>     with their own knowledge of what their key state should be.  Nobody can
>     detect an attack but the user themselves, which they depend on a third
>     party service in order to be able to do.  Everything is dependent on the
>     user.
>     I think there are three distinct classes of users:
>     i) Almost everyone. In the world where all GMail customers are using
>     E2E, the vast majority of them won't (and shouldn't be expected to) know
>     what their key state should be, or what a key even is.  So for those
>     users, Google can make whatever key changes they want with impunity, and
>     neither the "monitors" nor the users would be the wiser of Google's
>     nefarious ways.  This may be OK, particularly if there's no way for
>     Google to distinguish between types of users.
>     ii) The crypto few. There is a small percentage of users who will know
>     what a key is and understand how this works well enough to be able to
>     effectively monitor these changes.
>     iii) Wingnuts.  Larger than the crypto few, but still a vast minority.
>     They'll know what a "key" is, but won't *really* understand how this
>     works, and will become convinced that Google has MITMd them when their
>     key changed under normal circumstances.
>     I don't see any way to distinguish the "wingnuts" from "the crypto few."
>      If either user steps forward to declare that their key was compromised,
>     the only information we have is the log.  However, the user is the only
>     one with the information to determine whether the log is correct or not,
>     so there's no real "proof" other than the user's word.  Even with all
>     the monitoring infrastructure available, there's still no information
>     that a 3rd party can use to determine whether a key was maliciously
>     inserted or not.
>     That doesn't really seem to add up to a great situation.  As I see it:
>     1) This is a *lot* of work.  Servers have to maintain these directories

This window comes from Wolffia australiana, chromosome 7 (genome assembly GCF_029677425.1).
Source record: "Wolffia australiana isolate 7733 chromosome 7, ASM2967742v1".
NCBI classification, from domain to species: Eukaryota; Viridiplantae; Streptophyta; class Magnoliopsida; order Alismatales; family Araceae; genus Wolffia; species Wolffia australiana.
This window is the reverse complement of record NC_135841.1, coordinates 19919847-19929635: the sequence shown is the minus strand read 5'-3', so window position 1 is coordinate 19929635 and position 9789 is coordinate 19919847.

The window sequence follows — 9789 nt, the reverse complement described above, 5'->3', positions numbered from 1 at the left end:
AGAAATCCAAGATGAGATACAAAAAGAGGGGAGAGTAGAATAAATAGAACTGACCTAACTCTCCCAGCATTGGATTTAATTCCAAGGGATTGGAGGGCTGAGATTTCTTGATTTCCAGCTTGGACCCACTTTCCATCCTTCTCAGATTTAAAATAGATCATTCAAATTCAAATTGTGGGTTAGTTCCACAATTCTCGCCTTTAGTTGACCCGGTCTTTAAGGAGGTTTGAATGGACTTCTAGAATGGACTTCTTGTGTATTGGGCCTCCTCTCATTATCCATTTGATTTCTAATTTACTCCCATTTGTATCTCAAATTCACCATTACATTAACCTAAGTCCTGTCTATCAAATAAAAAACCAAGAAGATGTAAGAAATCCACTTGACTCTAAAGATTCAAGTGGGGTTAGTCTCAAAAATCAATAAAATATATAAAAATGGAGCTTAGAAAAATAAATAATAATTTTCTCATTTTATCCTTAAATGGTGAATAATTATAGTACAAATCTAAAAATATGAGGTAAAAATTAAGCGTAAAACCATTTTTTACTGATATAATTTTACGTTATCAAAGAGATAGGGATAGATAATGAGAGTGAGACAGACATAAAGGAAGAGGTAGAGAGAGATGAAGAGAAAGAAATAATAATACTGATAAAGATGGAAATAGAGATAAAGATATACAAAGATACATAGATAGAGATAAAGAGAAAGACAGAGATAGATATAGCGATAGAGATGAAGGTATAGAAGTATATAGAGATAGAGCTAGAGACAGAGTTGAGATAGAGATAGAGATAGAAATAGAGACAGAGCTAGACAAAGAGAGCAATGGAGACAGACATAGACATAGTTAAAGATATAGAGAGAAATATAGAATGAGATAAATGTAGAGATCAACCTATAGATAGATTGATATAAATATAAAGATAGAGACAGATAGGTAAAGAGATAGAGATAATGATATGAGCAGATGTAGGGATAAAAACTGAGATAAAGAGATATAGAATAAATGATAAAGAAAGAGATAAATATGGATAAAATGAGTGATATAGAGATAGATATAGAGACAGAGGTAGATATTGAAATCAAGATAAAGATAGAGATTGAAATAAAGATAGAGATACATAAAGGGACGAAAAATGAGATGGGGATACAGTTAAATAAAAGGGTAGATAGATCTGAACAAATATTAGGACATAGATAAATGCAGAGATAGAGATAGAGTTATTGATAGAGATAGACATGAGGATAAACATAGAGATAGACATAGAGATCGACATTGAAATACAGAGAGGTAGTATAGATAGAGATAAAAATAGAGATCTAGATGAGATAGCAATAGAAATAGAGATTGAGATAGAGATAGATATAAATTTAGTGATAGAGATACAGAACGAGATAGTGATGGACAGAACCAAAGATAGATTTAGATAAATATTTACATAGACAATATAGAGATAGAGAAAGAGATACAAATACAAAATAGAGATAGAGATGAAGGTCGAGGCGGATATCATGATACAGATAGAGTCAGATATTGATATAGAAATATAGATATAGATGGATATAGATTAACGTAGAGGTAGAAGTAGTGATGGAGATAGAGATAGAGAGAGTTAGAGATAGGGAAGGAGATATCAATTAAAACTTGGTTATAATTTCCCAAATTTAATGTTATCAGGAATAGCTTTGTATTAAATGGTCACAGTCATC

>     at volumes (hopefully all gmail users) that are already difficult
>     enough.  Other organizations will need to be formed with somewhat
>     considerable resources in order to effectively keep up with the
>     monitoring.
>     2) Users can be successfully MITM'd, and will only learn about it after
>     the fact.
>     3) It creates a potential SPAM problem.
>     4) It creates a potential reputation problem for the key directory,
>     since "wingnuts" will constantly be announcing that they've been MITM'd
>     (complete with "proof" in the form of the log), and there'll be no way
>     for us to distinguish them from "the crypto few."
>     So my question is, how is this better than doing the following:
>     1) Transmitting identity keys in-band.
>     2) Doing TOFU for keys seen.
>     3) Make the client notifying the user when a key changes, if the user
>     has a key change notification preference set.
>     4) Leaving the key change notification preference off by default.
>     It seems to me that this has the same security properties as the CT-like
>     system, except:
>     a) A *lot* less work, and a lot less complex.  No need for other
>     organizations to form.
>     b) Both "wingnuts" and "the crypto few" are notified immediately of a
>     MITM rather than after the fact.  "Almost everyone" remains blissfully
>     unaware, but again maybe that's OK if there's no way for the provider to
>     know with certainty which category a user is in.
>     c) It's harder for wingnuts to get confused.
>     d) No SPAM problem.
>     I'm really interested in hearing why partisans of the CT-style key
>     directory think the overhead and other drawbacks are worth doing it over
>     the simpler thing?
>     - moxie
>     --
>     http://www.thoughtcrime.org
>     _______________________________________________
>     Messaging mailing list
>     Messaging at moderncrypto.org <mailto:Messaging at moderncrypto.org>
>     https://moderncrypto.org/mailman/listinfo/messaging


More information about the Messaging mailing list